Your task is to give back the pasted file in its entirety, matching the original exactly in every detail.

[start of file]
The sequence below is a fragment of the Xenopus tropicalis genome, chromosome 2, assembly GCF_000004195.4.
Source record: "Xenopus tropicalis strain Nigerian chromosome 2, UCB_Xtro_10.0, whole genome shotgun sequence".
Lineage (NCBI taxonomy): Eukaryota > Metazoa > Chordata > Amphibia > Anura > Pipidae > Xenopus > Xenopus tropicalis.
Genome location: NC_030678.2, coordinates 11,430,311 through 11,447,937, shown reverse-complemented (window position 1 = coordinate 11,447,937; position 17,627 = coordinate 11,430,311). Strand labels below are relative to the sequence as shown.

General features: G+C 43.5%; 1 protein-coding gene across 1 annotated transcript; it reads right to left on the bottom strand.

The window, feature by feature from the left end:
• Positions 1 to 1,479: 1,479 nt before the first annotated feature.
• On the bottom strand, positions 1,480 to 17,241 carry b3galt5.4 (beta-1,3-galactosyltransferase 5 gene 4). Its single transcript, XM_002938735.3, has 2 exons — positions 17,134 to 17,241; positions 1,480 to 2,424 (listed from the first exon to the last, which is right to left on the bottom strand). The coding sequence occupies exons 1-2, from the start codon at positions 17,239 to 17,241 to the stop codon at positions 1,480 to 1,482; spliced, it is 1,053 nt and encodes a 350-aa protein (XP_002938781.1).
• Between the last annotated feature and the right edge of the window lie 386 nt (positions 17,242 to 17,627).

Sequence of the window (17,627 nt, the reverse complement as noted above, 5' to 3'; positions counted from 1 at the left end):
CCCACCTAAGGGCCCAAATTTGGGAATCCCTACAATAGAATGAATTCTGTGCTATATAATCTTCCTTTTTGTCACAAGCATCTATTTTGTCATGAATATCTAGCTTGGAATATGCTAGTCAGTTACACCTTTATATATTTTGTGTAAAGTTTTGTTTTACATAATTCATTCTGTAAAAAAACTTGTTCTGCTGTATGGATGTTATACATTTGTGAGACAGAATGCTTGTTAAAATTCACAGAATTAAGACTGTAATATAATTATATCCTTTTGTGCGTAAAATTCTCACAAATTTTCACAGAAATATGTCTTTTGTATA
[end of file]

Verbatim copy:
The sequence below is a fragment of the Xenopus tropicalis genome, chromosome 2, assembly GCF_000004195.4.
Source record: "Xenopus tropicalis strain Nigerian chromosome 2, UCB_Xtro_10.0, whole genome shotgun sequence".
Lineage (NCBI taxonomy): Eukaryota > Metazoa > Chordata > Amphibia > Anura > Pipidae > Xenopus > Xenopus tropicalis.
Genome location: NC_030678.2, coordinates 11,430,311 through 11,447,937, shown reverse-complemented (window position 1 = coordinate 11,447,937; position 17,627 = coordinate 11,430,311). Strand labels below are relative to the sequence as shown.

General features: G+C 43.5%; 1 protein-coding gene across 1 annotated transcript; it reads right to left on the bottom strand.

The window, feature by feature from the left end:
• Positions 1 to 1,479: 1,479 nt before the first annotated feature.
• On the bottom strand, positions 1,480 to 17,241 carry b3galt5.4 (beta-1,3-galactosyltransferase 5 gene 4). Its single transcript, XM_002938735.3, has 2 exons — positions 17,134 to 17,241; positions 1,480 to 2,424 (listed from the first exon to the last, which is right to left on the bottom strand). The coding sequence occupies exons 1-2, from the start codon at positions 17,239 to 17,241 to the stop codon at positions 1,480 to 1,482; spliced, it is 1,053 nt and encodes a 350-aa protein (XP_002938781.1).
• Between the last annotated feature and the right edge of the window lie 386 nt (positions 17,242 to 17,627).

Sequence of the window (17,627 nt, the reverse complement as noted above, 5' to 3'; positions counted from 1 at the left end):
CCCACCTAAGGGCCCAAATTTGGGAATCCCTACAATAGAATGAATTCTGTGCTATATAATCTTCCTTTTTGTCACAAGCATCTATTTTGTCATGAATATCTAGCTTGGAATATGCTAGTCAGTTACACCTTTATATATTTTGTGTAAAGTTTTGTTTTACATAATTCATTCTGTAAAAAAACTTGTTCTGCTGTATGGATGTTATACATTTGTGAGACAGAATGCTTGTTAAAATTCACAGAATTAAGACTGTAATATAATTATATCCTTTTGTGCGTAAAATTCTCACAAATTTTCACAGAAATATGTCTTTTGTATA